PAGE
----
Over the last decade there have been many favourable amnesties available to facilitate the disclosure of any historical income and gains linked to offshore assets and investments, as well as domestic matters.  HMRC are therefore taking a much stronger stance against any taxpayers who, in their eyes, have previously opted not to disclose voluntarily despite several prompts and opportunities publicised in the media and by tax professionals.

With the introduction of the Common Reporting Standard and various Beneficial Ownership Registers, HMRC’s ability to access third party information in other jurisdictions has increased significantly. These new data sources are enabling HMRC to more easily identify individuals who have not ensured that their tax affairs are up to date.

Furthermore, the “Failure To Correct” provisions come in as of 1 October 2018, so it is more important than ever to ensure that your tax affairs are in order.

Failure to do so could result in penalties of up to 300% of the potential lost revenue (new minimum of 100%), a new 10% asset-based penalty and more likely “naming and shaming”, whereby your name, address and details of tax underpaid are published by HMRC. This list is searched for and accessed by anyone online, giving significant scope for reputational damage, which we understand clients wish to avoid.

HMRC have also made it clear that they will not hesitate to prosecute individuals where appropriate, especially with them needing to meet targets.

Making a voluntary disclosure will mitigate many of these sanctions. So taking control of the process will make all the difference when it comes to negotiating penalties, and demonstrating to HMRC that you are keen to ensure that your tax affairs are in order.

There are currently several options for making a voluntary disclosure to HMRC. The best first step is to get in touch with specialists who will advise on the most appropriate disclosure route for you. For example, if you have undeclared rents then you may wish to register under the Let Property Campaign (LPC), or for overseas income, there are several options.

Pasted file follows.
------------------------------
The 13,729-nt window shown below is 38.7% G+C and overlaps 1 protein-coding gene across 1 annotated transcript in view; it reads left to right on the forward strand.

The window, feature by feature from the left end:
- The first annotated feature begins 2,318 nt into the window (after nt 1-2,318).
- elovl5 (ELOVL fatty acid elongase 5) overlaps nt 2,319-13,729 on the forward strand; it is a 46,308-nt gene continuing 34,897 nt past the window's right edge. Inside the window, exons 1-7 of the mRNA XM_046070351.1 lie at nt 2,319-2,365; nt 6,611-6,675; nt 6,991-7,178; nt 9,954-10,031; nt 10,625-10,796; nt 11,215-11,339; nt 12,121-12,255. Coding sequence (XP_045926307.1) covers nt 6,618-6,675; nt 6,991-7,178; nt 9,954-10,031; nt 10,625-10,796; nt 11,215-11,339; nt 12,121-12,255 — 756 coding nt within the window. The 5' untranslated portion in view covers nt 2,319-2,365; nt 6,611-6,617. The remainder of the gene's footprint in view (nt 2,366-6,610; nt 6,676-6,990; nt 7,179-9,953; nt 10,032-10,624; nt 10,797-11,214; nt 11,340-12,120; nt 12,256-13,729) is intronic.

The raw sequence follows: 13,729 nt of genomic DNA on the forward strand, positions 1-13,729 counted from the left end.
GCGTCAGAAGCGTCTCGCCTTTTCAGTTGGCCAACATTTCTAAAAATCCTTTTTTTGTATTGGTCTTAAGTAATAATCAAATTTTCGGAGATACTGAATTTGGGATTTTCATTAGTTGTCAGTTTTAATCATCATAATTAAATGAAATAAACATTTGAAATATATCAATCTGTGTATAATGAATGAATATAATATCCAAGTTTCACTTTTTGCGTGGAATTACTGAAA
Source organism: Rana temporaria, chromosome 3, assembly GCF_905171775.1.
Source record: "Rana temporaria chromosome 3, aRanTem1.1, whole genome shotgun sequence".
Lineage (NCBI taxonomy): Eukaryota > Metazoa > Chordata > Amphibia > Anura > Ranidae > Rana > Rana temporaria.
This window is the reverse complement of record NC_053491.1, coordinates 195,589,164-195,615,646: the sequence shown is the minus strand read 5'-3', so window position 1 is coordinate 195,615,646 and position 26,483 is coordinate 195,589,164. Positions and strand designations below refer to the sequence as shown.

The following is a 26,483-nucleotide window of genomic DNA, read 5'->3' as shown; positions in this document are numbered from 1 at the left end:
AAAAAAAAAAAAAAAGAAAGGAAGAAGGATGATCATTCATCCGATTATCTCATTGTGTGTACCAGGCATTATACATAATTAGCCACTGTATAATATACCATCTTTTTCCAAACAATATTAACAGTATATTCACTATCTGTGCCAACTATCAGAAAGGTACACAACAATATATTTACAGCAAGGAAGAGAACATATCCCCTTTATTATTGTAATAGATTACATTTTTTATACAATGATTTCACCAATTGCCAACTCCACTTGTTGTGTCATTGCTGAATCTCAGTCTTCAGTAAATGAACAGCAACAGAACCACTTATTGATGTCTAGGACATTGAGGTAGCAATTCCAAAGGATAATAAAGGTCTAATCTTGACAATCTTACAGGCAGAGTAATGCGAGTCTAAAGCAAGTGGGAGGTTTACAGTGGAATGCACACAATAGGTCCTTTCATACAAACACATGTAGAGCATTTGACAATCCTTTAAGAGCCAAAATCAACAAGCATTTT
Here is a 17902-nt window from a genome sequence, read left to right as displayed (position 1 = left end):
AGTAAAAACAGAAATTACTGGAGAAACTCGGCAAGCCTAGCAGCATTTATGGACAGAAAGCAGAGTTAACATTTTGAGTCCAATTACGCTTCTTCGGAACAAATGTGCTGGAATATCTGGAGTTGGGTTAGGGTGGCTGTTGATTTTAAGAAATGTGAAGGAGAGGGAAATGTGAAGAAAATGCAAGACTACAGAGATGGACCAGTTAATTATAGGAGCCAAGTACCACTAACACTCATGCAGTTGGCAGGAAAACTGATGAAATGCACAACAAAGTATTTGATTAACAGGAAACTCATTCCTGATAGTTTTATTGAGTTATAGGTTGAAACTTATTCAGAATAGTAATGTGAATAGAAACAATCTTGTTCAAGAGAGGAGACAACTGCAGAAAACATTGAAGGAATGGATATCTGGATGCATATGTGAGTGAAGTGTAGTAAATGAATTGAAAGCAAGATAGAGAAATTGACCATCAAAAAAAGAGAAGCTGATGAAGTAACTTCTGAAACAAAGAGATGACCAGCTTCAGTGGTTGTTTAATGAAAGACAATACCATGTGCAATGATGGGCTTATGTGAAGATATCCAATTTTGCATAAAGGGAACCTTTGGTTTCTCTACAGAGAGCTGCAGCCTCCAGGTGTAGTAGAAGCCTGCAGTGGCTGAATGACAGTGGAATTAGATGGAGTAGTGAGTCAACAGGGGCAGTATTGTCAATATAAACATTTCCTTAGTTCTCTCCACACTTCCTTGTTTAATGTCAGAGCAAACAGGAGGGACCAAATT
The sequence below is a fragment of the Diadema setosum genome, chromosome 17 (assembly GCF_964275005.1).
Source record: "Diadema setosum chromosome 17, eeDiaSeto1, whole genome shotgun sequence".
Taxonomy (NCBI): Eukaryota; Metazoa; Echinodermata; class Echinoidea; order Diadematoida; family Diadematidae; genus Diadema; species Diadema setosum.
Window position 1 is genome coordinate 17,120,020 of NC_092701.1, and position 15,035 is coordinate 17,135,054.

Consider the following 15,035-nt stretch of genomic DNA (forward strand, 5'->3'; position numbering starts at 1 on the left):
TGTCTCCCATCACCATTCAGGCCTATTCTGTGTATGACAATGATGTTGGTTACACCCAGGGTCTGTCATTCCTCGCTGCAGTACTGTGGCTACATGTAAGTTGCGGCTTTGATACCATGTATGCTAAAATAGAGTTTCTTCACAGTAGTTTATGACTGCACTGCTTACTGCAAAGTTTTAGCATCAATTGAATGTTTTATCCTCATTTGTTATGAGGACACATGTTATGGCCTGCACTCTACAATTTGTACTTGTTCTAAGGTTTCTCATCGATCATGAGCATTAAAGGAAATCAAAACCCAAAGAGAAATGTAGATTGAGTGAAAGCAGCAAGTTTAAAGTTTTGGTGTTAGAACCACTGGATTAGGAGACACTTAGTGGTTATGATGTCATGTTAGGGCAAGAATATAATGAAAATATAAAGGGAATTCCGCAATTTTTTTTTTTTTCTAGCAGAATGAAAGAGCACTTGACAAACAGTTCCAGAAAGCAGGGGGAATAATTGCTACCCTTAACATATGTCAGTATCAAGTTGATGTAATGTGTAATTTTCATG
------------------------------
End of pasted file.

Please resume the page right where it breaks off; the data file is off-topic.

HMRC do reserve the right to refuse entry into any formal tax disclosure process. In which case they may open a compliance check or, in more serious cases, a fraud investigation.

Despite the voluntary nature of making a tax disclosure, it is also important to remember that any potentially contentious interaction with HMRC is taken seriously. Failure to provide a full and complete disclosure of all relevant liabilities may have significant implications.

We would, therefore, advise that any client considering making a tax disclosure speaks to our professionals before initiating contact with HMRC, to ensure that the application for registration process runs as smoothly as possible and that the disclosure route chosen is the best option for them, having in mind their wider affairs and the risk of penalties and prosecution.

If you have already been approached by HMRC and you wish to discuss what to do next, please visit our tax investigations page or give us a call and one of our specialists will explore how best to protect your interests, ensure that HMRC are not obtaining information they are not entitled to, and ensure that the correct amount of tax is paid.


At Lancaster Knox our Tax Investigation specialists are industry recognised and have made hundreds of tax disclosures to the UK authorities over the years. We are adept at managing interactions with HMRC to ensure that the process runs smoothly and that the client’s interests are best protected.

We also appreciate that, often, this is the first tax disclosure that the client has ever made and voluntarily approaching HMRC can be a nerve-wracking experience.

Lancaster Knox will work with you, and your current adviser where relevant, to ensure that HMRC do not seek to obtain information they are not entitled to, that the process is as unobtrusive as possible and to give you peace of mind that any historical tax inaccuracies are resolved as soon as possible.